Booth workers at SFC Market

COVID-19 and the US Food Supply Chain: What Happened?

“The juxtaposition of images in the news of farmers destroying crops and dumping milk with empty supermarket shelves or hungry Americans lining up for hours at food banks tells a story of economic efficiency gone mad.” - Michael Pollan, New York Review of Books (June 2020)

The image Michael Pollan paints is familiar to many of us. We felt the anxiety and confusion as interruptions plagued our food system at the start of the pandemic. As a result, more people began to question how our food system works and started to pay attention to how we access our food. So, what happened to our food supply chain, and how can we avoid it in the future?

The COVID-19 pandemic has revealed the dramatic shortcomings of our supply system. Supply chains are so consolidated and siloed they break at the slightest pressure. This leads to food loss and squeezes the people at the very bottom of the supply chain: farmers and farmworkers. To learn more about this issue, we looked at three different case studies of supply chain failure this year.



First, let’s look at pork. The key weak point in pork (as well as chicken) was meat processing plants. In the U.S., the pork industry is dominated by three mega-giants: Tyson, Smithfield, and JBS. On any given day, up to a thousand employees are in one of these corporations’ facilities, processing meat for grocery and restaurant sales.

In the last thirty years, the U.S. food and agriculture industry has undergone massive corporate consolidation, and pork is no exception. Many swine farmers don’t actually own the pigs they raise. Instead, they are what is called “vertically integrated,” which means a processing corporation owns the swine and dictates to the farmer what pigs they will raise, how they are raised, and when and for how much they are sold.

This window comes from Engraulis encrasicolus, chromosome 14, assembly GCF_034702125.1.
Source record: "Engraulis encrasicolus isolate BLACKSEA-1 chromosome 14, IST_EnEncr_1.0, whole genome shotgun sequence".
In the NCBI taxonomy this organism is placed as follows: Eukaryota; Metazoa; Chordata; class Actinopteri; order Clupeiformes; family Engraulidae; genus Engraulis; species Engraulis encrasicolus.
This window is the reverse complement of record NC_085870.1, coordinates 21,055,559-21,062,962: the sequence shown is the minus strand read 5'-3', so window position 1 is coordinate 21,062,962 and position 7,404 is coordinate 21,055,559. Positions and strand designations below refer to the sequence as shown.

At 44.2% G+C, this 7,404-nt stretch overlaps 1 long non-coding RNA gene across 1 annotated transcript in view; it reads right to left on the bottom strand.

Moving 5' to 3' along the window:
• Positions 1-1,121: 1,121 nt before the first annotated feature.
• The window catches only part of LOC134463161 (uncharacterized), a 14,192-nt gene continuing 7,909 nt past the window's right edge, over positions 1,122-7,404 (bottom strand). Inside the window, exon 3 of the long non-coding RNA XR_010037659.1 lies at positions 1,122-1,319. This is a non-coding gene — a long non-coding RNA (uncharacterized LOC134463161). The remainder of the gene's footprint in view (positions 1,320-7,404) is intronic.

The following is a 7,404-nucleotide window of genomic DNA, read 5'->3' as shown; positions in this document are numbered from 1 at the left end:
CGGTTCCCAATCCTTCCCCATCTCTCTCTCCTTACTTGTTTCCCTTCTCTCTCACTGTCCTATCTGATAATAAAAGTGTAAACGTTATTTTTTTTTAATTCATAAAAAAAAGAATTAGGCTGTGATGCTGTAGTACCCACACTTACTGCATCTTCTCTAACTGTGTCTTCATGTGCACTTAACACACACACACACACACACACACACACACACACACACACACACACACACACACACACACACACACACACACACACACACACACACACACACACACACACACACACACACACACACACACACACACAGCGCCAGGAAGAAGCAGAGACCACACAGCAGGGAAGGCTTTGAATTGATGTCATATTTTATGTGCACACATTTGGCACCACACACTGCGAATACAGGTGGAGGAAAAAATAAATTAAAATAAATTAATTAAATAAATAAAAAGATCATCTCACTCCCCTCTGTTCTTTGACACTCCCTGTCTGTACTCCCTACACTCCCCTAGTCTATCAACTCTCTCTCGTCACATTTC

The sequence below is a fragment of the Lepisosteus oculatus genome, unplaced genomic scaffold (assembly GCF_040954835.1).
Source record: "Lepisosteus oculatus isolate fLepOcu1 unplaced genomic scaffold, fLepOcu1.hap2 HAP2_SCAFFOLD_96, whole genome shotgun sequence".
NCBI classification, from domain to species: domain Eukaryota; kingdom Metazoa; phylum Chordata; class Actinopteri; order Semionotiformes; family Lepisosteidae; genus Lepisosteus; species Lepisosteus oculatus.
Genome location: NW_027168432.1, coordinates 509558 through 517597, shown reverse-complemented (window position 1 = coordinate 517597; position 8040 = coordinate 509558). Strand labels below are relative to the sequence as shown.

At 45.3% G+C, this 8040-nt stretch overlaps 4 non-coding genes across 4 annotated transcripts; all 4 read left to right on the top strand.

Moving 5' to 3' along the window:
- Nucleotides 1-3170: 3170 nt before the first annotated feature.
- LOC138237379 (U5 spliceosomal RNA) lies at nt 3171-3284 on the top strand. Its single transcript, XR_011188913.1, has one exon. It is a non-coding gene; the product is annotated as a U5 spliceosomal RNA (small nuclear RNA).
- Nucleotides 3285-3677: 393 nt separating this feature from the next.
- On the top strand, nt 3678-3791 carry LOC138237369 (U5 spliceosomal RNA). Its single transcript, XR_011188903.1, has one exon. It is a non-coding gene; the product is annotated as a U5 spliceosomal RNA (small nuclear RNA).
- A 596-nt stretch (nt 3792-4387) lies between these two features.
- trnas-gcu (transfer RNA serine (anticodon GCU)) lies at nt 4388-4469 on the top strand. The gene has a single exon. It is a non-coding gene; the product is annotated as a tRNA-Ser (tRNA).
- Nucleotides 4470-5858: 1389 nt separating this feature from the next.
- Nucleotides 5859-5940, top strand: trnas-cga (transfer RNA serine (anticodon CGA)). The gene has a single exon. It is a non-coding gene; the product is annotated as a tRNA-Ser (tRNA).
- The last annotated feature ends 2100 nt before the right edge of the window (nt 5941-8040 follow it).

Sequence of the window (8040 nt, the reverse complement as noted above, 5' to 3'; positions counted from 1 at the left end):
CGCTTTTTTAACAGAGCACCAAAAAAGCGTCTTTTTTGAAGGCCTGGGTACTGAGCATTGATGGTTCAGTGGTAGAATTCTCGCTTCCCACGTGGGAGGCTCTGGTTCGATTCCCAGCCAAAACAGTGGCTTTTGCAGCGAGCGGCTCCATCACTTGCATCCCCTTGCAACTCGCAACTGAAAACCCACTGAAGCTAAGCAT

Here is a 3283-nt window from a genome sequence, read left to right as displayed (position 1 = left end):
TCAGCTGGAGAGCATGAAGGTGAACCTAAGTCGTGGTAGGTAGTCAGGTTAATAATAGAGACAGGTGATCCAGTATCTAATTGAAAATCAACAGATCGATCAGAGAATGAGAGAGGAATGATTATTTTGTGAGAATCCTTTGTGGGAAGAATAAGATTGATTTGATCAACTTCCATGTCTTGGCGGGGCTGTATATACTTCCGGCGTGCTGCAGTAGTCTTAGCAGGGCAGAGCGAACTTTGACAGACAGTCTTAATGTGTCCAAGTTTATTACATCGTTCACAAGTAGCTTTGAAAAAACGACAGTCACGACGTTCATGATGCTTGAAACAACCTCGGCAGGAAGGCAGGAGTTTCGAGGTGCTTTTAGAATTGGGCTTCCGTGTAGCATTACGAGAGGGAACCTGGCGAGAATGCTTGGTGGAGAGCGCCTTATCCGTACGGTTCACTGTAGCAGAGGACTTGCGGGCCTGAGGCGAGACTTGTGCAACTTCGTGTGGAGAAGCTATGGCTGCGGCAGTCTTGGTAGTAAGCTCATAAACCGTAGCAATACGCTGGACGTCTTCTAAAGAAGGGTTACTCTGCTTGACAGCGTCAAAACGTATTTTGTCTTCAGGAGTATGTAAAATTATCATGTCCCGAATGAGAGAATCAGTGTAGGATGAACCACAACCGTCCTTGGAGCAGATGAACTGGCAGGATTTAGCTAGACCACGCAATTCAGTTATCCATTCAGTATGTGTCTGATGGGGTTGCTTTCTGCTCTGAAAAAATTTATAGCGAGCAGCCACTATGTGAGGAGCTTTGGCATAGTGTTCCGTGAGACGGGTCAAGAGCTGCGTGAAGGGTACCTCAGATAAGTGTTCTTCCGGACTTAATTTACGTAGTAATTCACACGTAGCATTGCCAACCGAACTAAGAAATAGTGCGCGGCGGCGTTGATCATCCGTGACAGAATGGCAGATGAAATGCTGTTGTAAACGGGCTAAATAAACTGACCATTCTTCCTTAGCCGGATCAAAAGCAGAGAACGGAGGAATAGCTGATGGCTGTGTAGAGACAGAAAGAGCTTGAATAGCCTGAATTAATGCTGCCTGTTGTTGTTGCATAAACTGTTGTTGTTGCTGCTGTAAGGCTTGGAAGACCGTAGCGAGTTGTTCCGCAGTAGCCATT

In March and April, meat processing companies closed plants because of sick employees, leaving farmers with unsellable pigs and American grocery stores with much less pork on the shelves. Because pork processing is consolidated into a few massive plants, when these plants shut down it closed the entire pork supply chain.

On April 26th, Tyson Foods themselves said the American “food supply chain is breaking”. In late April, President Trump (with significant input from meat processing executives) signed an executive order to remove liability from meat processors, forcing employees to continue working despite the extreme risk of COVID-19 infection.

This corporate consolidation of pork left the supply chain incredibly vulnerable. Hundreds of thousands of hogs were - to use the industry term - “depopulated” because there was simply no give in the rigid farm-to-plant pipeline.

Americans were faced with a meat shortage that was entirely preventable, but most importantly, dozens of workers' lives were lost because of corporate and political irresponsibility. The COVID-19 pandemic acted as a kink in a hose, building up the pressure but making it impossible for resources to flow.


Now let's look at milk. One of the most striking images from the agricultural sector early into lockdown was of dairy farmers dumping fresh milk. Why did this happen? Unlike pork, the constraining factor for dairy-owners was markets, not processors.

Dairy milk is not the staple it once was, as more and more customers move to plant-based milk alternatives. The largest consumer of fluid milk in the U.S. is school cafeterias, and Americans eat much more cheese, yogurt, and milkshakes while eating out than at home.

Typically, dairy cows are milked twice a day. If they are left unmilked the cows can experience discomfort or develop infections. Without a market for sale, the milk that dairy cows were producing had to be disposed of.

The price of milk plummeted - bottoming out in May - only to soar in June, due to government-sponsored purchasing programs like the Farmers to Families Food Box program. The May to June jump shattered all previous one-month price increases for the industry. This volatility makes for nervous dairy farmers, and farmers throughout the country are reducing their herds. With changing demand and the uncertain future of American schools, the future of the dairy industry is unclear.